This is the final part of 2 interviews (read part 1 here) with LA based house duo Kalm Kaoz who are bona fide American business men in the day time.
Thus far they both seem clued up with the hard questions surrounding the future of EDM’s financial future. But what happens when money gets tangled with culture? And what about EDM as a cultural super power that can bend global influence?
It goes without saying: Kalm Kaoz isn’t your run of the mill house duo.
South Africa’s electronic duo Goldfish’s video, albeit jokingly, raise some interesting points on the motives behind today’s biggest EDM makers. In your opinion, what should our intentions be, both culturally and in business?
SLINGR: We love that Goldfish video – our publicist, Wilf Ligbott at Hammarica, introduced us to Goldfish some time back. We freaking love those guys and, yeah, I think their video is brilliant and it’s got balls. We’re all for it! Utilizing the internet to get attention and potentially cause a viral explosion for the artist is fundamental in the new EDM world order. The incumbent artists and their management will have every tool at their disposal. Independent artists should use every technique at their disposal to be heard and share their art, without being judged.
FILBY: The intent should always be from love and sharing. Through the contracts offered to artists, the way and affiliation of artist and 3rd party brands, to the music and performance. We are responsible for the future of this culture. Remember hip-hop.
It seems there are many opinionated EDM lovers nowadays ready to raise a red flag on how intricate and special EDM is. Are we forgetting how to have fun? Or is EDM moving into the sphere of rock, in the sense it can now tackle more serious social issues like going green or pointing out the mistakes of others?
SLINGR: EDM is both intricate and quite simple – the barriers to entry for young artists to create and produce quality music have evaporated, with young kids and adults sitting at home creating music on DAWs, such as Ableton Live. This massive musical-tsunami is hitting the shores and is staggering – for example, for the entirety of 2005 and across all genres of music, there were about 40,000 tracks released globally. The 2013 run-rate of EDM-specific tracks released is 371,470. In 2010, there were a dozen or so electronic music genres – which have now grown to around 190 genres/sub-genres, providing ever-increasing options of access points for people to experience electronic music and enjoy the state of the music. This tsunami can’t be stopped and will continue to compound. It is in this boundless creativity and innovation – combined with technology and the ease of throwing good old –fashioned raves – that will keep the fun going, and this simply cannot be corrupted or contained. EDM is celebration music, love music, jam the fuck out music. EDM and the festivals are where we go to get away from the challenges we all face daily, around the globe. I feel its place is to bring love, peace and celebration to those who most need it.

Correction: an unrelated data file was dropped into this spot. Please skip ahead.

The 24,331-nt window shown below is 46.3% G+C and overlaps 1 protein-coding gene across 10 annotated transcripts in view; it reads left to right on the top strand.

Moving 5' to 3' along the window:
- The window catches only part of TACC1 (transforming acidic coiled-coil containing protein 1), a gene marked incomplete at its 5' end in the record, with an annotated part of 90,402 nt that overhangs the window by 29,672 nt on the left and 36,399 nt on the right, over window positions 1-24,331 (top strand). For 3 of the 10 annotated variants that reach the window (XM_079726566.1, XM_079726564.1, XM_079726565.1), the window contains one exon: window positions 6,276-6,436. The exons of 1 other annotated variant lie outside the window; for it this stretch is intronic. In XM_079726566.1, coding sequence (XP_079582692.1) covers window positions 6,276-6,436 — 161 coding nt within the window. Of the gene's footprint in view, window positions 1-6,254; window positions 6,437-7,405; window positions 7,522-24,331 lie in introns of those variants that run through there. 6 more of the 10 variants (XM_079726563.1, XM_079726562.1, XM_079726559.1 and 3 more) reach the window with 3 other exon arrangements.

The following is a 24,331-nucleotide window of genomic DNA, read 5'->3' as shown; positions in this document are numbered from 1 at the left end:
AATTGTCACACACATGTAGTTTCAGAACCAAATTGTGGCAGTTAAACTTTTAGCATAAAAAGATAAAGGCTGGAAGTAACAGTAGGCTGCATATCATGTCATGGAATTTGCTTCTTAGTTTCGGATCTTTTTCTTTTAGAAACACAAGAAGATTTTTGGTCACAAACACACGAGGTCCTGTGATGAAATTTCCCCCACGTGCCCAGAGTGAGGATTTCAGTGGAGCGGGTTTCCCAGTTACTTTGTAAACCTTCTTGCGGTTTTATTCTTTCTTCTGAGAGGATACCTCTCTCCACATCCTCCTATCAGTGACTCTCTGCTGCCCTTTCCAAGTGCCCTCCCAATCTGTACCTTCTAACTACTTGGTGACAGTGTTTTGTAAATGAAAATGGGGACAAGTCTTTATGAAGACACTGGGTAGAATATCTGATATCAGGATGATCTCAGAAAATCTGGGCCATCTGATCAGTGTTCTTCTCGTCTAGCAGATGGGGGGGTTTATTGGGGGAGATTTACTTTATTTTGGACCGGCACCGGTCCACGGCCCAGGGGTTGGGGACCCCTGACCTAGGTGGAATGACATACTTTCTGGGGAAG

FILBY: A lot of people are correct. When pop formatting of music, especially house music, becomes a prerequisite to a record we are in big trouble. The blood of this culture is of love for one another. Social issues are handled with action. Not a preachy song.
Your Huffington Post describes the EDM industry as an economic anomaly with an estimated $5 billion market size value. What can you highlight, or criticise, about EDM as a Soft Power?
SLINGR: I like the term Soft Power – that fits EDM quite well. I believe EDM as a Soft Power is precisely its place in the world. If EDM were rampant with political dialogue, the genre would be limited in its ability to rapidly spread globally as it’s done. For example, EDM would have little place in the Pacific Rim if it were a politically driven vehicle. The negative energy would cause certain governments to suppress it, thereby limiting its global power. EDM is doing just fine as a Soft Power – it’s a Trojan horse of love galloping rampant across the globe, one celebration at a time!
FILBY: EDM is and has always been for the people. To me, House Music will be a huge influence for many years to come, and it will help our evolution as humans.
Lastly, what’s the next step for EDM?
SLINGR: EDM doesn’t step, it gallops, and will not stop. The next wave of EDM, outside of corporate America’s efforts to control it, will be its rampant spread across the globe. Latin America is exploding and moving to Brazil as an artist would be a unique strategy. India and Africa are also at the early stages and will experience powerful growth in EDM, particularly as mobile high-bandwidth networks gain penetration. This tsunami will then hit Asia, which is also early in its EDM-related growth, and there’s big action there. Kalm Kaoz is currently the only western EDM artist streaming sets into mainland China through our radio.PPTV.com partnership with OWMG and PPTV, so we’re looking forward to this ride.
On a micro basis, institutionalized capital will work to gain control of the EDM behemoth, but in the age of global penetration, the internet, and the pervasive maverick culture of the EDM industry, EDM and its distribution channels will never be controlled.
FILBY: Dance step? The Humpty dance mixed with the Baby Arm, transition to Queen Wave. It’s gonna be huge!
Kalm Kaoz Details